Thursday, November 17, 2011

Christmas predator bash at Ten Mile Bank

 TEN MILE BANK: Venue for the King's Lynn PAC Christmas Bash

Good King Wenceslas looked out, on the Feast of Stephen. Sod gathering winter fuel for a game of soldiers, he said. I'm off to Ten Mile Bank - where there are shekels up for grabs in the King's Lynn PAC Christmas Bash.

There's a £250 first prize, plus £50 for the biggest fish on offer in a roving pike comp organised in conjunction with our friends at King's Lynn AA. They're lending us their bit of river on Sunday, December 11, for a social with a difference.

All predators count, meaning pike, zander and perch can all add towards your total weight. It's £15 a ticket, draw at the EA car park at Denver 8am, fish 9am - 3pm and meet back at the Jenyns Arms from 4pm for prizes.

It's a rover, meaning up to you whether you fish with baits or lures, plot up in a spot you fancy or stay on the move - KLAA rules must be followed (apart from the one that says predators don't count in matches...), and it goes without saying anyone taking part should have adequate gear, all the unhooking tools etc.

More info from Ashley at our next meeting at the Wm Burt Club on Wednesday, November 30.  If you can't make it, text him to book a place on 07876 491748.

Thanks to Lynn AA for their support.

Monday, November 14, 2011

Building Bridges lure match at Ferry Meadows

A lure match is being held at Ferry Meadows on Saturday, November 26, as part of a project to integrate Eastern European and British anglers.
It's being organised by Rado Papiewski, the Angling Trust's Building Bridges project manager.
Registration will start at 8.30 am with fishing starting from 9.00am - 1pm.
"Prizes and bbq will take place at 2pm so we will have some time to discuss the catches and exchange some experience," said Rado.
Entry is £10, plus £5 day ticket. For more information or to book a place, e-mail . Click here for more on the venue.

EA puts aerators in River Wissey after fish kill

A major fish kill may have been averted on the Wissey after the Environment Agency deployed aerators to boost oxygen levels in the river.

Fisheries officers stepped in after fish including more than 50 large bream, roach, tench and pike  were found dead on Wissey Pools.

Tests revealed low oxygen  levels, believed to have been caused by low flows during the ongoing drought. The EA has placed aerators near Wissington bridge and at Hilgay (left).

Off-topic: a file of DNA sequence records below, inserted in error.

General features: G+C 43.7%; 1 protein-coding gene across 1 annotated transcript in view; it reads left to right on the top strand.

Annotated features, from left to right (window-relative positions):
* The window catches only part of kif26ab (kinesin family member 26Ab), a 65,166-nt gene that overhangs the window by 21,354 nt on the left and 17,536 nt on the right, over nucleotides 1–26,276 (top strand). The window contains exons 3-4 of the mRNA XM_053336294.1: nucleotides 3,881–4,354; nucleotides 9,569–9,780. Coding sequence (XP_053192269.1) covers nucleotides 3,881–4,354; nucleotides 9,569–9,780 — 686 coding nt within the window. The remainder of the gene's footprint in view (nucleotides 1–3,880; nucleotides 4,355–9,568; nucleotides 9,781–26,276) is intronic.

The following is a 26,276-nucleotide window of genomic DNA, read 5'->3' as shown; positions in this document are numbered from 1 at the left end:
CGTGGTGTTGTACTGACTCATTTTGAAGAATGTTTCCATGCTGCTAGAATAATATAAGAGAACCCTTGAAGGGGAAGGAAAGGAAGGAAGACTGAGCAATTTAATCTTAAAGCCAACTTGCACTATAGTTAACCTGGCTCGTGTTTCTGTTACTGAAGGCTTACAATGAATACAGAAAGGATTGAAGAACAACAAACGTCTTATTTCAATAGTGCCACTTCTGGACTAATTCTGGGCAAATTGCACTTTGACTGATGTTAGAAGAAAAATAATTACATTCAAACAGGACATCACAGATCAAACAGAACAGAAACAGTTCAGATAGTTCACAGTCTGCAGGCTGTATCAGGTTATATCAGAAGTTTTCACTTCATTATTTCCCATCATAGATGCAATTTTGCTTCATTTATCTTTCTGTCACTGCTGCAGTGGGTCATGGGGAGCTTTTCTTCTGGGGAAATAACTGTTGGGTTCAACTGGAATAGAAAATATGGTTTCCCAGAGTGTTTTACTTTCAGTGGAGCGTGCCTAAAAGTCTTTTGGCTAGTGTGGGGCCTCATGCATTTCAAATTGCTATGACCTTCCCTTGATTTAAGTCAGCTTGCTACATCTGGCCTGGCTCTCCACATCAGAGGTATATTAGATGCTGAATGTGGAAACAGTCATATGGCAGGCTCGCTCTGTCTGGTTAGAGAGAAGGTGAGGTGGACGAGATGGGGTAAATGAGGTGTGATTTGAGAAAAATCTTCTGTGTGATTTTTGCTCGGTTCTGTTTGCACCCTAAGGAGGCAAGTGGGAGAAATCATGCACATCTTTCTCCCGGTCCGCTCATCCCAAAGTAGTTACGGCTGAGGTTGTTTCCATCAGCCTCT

Experts are now monitoring the river daily. 

Tuesday, November 08, 2011

Neville Fickling talk at King's Lynn PAC

There can't be many people who've had a bigger influence on the modern pike fishing scene than Neville Fickling.

He's a Lynn lad who started his career on our local drains and rivers in the 1970s and went on to catch a record 41lbs pike from Norfolk's River Thurne, in 1985.

That record's long since fallen, but Neville's had a string of big fish since, amassing a total of more than 300 20lbs-plus specimens along the way.

How does he do it..? You can find out at our next meeting, which is being held at the Wm Burt Club, West Winch, on Wednesday, November 30 (7.30pm). Admission is £2 for PAC members/£3 non-members.

This is bound to be a big, big night. And knowing Neville, it'll be a night when everyone's going to take away a few new tips and ideas; whether it's on how to fish the dreaded drains, to tackling trout ressies.

We're looking foward to this one. See you there. 

Saturday, November 05, 2011

Rain at last - can we have some more please

We've had some rain at last. Not enough to bring any colour to our drought-ravaged rivers and drains, but enough to get the Cut-Off flowing along gently today.

A few bits of duck weed were coming down the drain as well - meaning the baits needed a re-cast every 10 minutes or so to stop in building up on the line.